Informal Work and Wellbeing in Urban South Asia: Who Succeeds, Who Fails and Under What Conditions?

Published on 28 September 2015

This summarises the findings of the Informal Work and Wellbeing in Urban South Asia (IWUSA) study, conducted from April 2014-April 2015. The research was led by the Institute of Development Studies, in partnership with the Society for the Promotion of Area Resources Centres (SPARC) and the Monitoring and Research Systems (MaRS) Pvt Limited in India, and BRAC University and ActionAid in Bangladesh.

Understanding and managing urbanisation in developing countries is one of the major global policy challenges for the first half of the 21st century. Rapidly growing towns and cities are increasingly recognised as powerhouses of economic development, employment generation and as having the potential to be great drivers of improvements in human wellbeing.

At the same time they can also be the sites of extreme impoverishment, substandard housing, dominated by informal employment, insecure and hazardous working conditions, vulnerability, environmental degradation and unrest. ‘The problem is, we don’t know which cities are performing well, and which are not, and therefore our ability to explore the determinants of wellbeing in cities, and hence to inform urban policy is limited’ (Burdett and Taylor 2011: 3-4).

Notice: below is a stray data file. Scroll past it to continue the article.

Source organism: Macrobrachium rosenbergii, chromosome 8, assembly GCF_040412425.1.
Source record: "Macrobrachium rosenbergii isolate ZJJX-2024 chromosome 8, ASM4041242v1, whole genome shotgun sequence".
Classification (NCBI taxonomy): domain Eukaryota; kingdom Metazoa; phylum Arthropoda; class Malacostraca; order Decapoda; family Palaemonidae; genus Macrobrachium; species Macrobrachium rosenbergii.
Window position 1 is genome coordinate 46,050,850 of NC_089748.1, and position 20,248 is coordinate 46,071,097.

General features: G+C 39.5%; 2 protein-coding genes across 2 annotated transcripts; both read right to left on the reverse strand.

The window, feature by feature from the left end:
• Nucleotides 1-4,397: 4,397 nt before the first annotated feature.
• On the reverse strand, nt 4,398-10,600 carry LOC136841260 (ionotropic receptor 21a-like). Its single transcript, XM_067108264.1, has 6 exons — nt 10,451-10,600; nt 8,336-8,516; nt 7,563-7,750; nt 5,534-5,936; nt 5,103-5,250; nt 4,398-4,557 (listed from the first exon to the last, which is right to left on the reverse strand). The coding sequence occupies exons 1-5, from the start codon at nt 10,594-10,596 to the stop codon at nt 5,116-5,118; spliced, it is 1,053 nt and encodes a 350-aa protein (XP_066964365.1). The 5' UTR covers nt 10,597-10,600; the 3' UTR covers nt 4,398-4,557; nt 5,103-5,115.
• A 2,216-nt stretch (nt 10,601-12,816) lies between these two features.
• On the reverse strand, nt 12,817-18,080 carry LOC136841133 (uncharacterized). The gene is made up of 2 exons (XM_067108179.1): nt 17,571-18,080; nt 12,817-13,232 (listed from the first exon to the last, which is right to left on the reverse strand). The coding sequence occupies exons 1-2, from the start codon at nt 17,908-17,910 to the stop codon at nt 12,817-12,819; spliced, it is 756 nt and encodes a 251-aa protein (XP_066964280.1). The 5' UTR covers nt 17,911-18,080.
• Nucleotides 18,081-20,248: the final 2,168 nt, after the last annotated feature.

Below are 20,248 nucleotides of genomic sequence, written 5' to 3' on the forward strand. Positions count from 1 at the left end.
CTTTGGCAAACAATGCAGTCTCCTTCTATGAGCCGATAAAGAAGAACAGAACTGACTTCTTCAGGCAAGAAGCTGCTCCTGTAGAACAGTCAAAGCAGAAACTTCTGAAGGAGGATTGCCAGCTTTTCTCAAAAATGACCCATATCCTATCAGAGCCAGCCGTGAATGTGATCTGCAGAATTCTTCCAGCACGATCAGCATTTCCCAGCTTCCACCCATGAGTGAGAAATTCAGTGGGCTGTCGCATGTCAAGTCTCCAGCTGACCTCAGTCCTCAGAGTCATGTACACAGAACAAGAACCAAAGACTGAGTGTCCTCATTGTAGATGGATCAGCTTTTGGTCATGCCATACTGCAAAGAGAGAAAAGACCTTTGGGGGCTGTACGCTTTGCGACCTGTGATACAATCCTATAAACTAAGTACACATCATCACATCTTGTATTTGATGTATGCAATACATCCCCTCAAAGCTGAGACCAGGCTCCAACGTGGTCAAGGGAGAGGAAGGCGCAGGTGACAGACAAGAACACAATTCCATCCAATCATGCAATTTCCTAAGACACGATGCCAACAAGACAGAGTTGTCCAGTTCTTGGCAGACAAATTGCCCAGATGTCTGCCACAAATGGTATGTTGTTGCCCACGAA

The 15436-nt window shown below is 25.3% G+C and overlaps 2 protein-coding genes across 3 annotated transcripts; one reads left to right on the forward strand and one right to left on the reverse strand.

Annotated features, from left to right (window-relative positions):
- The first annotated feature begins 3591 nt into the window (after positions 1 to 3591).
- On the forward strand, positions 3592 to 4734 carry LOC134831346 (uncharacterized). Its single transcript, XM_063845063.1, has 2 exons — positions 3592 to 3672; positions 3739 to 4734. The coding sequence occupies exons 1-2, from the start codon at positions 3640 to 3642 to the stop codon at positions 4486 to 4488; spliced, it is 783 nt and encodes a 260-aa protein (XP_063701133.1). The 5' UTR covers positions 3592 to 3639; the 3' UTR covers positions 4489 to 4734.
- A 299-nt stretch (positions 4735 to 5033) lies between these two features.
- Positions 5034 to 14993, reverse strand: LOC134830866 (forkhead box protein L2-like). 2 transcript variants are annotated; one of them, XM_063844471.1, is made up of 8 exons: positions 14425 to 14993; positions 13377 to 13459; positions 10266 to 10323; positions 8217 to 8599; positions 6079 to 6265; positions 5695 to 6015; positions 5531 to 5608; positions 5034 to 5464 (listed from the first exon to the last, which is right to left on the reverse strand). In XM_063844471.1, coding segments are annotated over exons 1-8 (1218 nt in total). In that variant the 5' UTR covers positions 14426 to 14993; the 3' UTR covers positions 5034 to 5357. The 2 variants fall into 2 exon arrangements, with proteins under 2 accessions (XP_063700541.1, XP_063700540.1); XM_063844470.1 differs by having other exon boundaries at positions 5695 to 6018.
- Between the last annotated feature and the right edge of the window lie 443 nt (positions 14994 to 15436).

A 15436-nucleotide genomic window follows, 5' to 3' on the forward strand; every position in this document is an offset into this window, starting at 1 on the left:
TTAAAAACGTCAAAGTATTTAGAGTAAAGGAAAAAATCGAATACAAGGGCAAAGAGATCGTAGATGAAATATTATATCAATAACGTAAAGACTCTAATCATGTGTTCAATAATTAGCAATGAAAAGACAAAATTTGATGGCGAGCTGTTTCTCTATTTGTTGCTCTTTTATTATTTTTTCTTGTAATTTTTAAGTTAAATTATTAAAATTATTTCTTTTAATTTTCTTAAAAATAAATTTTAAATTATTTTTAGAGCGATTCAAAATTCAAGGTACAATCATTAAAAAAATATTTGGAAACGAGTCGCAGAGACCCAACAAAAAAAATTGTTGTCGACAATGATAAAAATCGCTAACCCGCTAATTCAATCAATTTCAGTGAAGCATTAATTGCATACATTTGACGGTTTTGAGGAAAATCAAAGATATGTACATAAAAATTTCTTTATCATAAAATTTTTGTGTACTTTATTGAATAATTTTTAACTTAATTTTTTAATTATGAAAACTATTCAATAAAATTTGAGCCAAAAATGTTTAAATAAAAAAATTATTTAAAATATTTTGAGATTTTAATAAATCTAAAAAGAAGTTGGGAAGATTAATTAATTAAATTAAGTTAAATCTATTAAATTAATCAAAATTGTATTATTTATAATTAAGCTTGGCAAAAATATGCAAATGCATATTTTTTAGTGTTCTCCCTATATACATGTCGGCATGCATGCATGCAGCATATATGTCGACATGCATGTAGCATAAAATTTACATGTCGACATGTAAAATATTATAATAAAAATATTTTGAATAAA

This study sets out to explore the associational relationships between a variety of institutional conditions and the wellbeing outcomes for informal workers living in informal settlements in Bangladesh and India.

This study was supported by a Regional Research in Asia Grant, South Asia Research Hub (SARH) DFID.

Full project report (PDF).


Dolf J.H. te Lintelo

Research Fellow and Cities Cluster Leader

Jaideep Gupte

Research Fellow

Publication details

published by
Gupte, J. and te Lintelo, D.


About this publication

Related content